Tuesday, March 06, 2018

Stanford's SoCal Raza Readers and Chicana Tributes. Zeta On Screen.

Michael Sedano

Cold reality became a blue-skies brilliantly Spring-like March afternoon for the Book Club of the Chicano/Latino Stanford University Alumni Association of Southern California, who welcomed one of the editors of Chicana Tributes, Rita Sanchez. Joining Ms. Sanchez are one of the collection's authors, Teyana Viscarra, and Sanchez' husband, Richard Griswold del Castillo.

Deidre Reyes, Margie Hernandez, Angelique Flores

La Bloga reviewed Chicana Tributes recently (link), finding the book useful, necessary, and a model that can inspire other communities to replicate what Sanchez and Sonia Lopez created for their San Diego communities.

Editor Rita Sanchez describes the process as Richard Griswold and Felix Gutiérrez listen

The wide-ranging discussion covered the origins and inspirations of the volume, the collaborative
editing process that brought Lopez and Sanchez together, some background the process for selecting women to profile, and recruiting writers. Behind every successful woman often is no one, she's a single parent. That isn't the case here; Sanchez acknowledges her supportive husband, Richard Griswold. Love rules, gente. The couple held hands during the discussion.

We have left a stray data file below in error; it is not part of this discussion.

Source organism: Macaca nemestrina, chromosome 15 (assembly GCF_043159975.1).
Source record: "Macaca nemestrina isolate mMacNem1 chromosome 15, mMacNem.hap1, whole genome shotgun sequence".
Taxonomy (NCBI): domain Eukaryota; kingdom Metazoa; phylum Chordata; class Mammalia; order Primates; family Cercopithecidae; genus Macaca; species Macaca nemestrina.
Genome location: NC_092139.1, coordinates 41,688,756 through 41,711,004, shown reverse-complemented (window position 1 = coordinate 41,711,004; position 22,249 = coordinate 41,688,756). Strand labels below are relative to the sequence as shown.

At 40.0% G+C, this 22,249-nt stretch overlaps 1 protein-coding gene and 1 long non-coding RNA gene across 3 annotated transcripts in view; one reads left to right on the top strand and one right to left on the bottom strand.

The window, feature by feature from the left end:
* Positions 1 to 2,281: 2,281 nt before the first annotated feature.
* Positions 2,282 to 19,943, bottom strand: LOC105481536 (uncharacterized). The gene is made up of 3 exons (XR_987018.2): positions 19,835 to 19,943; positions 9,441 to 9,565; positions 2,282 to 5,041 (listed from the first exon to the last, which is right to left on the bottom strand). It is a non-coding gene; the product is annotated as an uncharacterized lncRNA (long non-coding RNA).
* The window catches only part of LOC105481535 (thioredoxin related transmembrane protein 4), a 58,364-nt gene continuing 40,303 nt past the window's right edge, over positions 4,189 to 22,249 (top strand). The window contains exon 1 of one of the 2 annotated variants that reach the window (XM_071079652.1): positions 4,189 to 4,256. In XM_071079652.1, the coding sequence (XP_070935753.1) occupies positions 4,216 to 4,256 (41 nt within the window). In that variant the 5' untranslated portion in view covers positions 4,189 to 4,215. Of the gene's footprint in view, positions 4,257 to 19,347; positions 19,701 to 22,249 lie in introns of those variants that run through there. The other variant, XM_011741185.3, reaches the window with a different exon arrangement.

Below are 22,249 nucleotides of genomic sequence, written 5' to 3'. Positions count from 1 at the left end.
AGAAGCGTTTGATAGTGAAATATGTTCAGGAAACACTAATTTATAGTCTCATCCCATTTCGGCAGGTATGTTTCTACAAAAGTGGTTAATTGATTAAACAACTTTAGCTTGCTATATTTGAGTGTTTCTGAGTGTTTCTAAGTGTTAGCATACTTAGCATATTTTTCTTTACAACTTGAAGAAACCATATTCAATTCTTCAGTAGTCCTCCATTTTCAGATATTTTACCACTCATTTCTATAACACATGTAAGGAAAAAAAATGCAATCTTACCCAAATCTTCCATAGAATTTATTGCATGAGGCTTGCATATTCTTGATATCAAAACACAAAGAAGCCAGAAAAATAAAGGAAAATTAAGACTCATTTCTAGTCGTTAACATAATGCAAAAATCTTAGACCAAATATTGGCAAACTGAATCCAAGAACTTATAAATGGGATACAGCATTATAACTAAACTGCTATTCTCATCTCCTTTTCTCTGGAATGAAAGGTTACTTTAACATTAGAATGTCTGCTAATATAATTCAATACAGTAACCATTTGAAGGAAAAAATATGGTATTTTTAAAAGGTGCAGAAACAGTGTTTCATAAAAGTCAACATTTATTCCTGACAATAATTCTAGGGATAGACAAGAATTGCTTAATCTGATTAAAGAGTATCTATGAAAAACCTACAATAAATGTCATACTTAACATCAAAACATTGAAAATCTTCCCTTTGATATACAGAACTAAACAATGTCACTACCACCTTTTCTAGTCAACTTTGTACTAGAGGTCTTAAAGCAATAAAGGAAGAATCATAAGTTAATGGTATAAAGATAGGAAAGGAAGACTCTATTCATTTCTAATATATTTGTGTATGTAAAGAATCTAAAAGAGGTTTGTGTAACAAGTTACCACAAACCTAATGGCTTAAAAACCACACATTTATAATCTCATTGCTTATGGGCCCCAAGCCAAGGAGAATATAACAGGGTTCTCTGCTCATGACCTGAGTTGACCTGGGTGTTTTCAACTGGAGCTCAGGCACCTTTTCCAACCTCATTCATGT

Who was left out of the collected Tributes? No one. The 61 are the 61. Certainly other mujeres deserve some light.

Rita Sanchez interacts with Felix Gutiérrez as Maria Gutiérrez ponders. 

Discussion extended beyond the book to the ambiente of Leland Stanford Jr. University back in 1969 and the early 1970s, when the first brown faces began matriculating in noticeable presence at the Palo Alto farm. One shocking disclosure, Stanford finally lifted the quota that admitted ⅓ women to a class of ⅔ males.

Back then the university's mascot was The Indian. "The Robber Barons" was the student body's choice of a new mascot, but those-who-must-be-obeyed opted for the less creative, The Cardinal. Today's students opt for The Tree.

Chicanas and Chicanos integrated Stanford's married student housing when an all-white waiting list spelled "No Vacancy." Felix Gutiérrez, who was an entry-level Dean, and his wife, Maria Gutiérrez, who led financial services, played key roles in the change. It helps to have degrees and "he-who-must-be-obeyed" status, que no? They aren't going to change just because that would be the right thing to do.

Teyana Viscarra 
That's the message of the lives in Chicana Tributes' chapters. Persist, get in people's faces, have skills, have more skills, lead public opinion, get hired, become the name on the letterhead.

Richard Griswold del Castillo, Rita Sanchez, Teyana Viscarra, Angelique Flores. Back LR: Manuel Urrutia, Felix Gutiérrez, Maria Gutiérrez, Margie Hernandez, Deidre Reyes , Michael Sedano, Mario Vasquez

The Rotator Cuff

The poetry circle spotted readers at random intervals around the room. A photographer sat in the center of the Avenue50Studio space, pivoting left, right, spinning around for speakers behind him, then spinning 180º to grab portraits and candids in the opposite direction.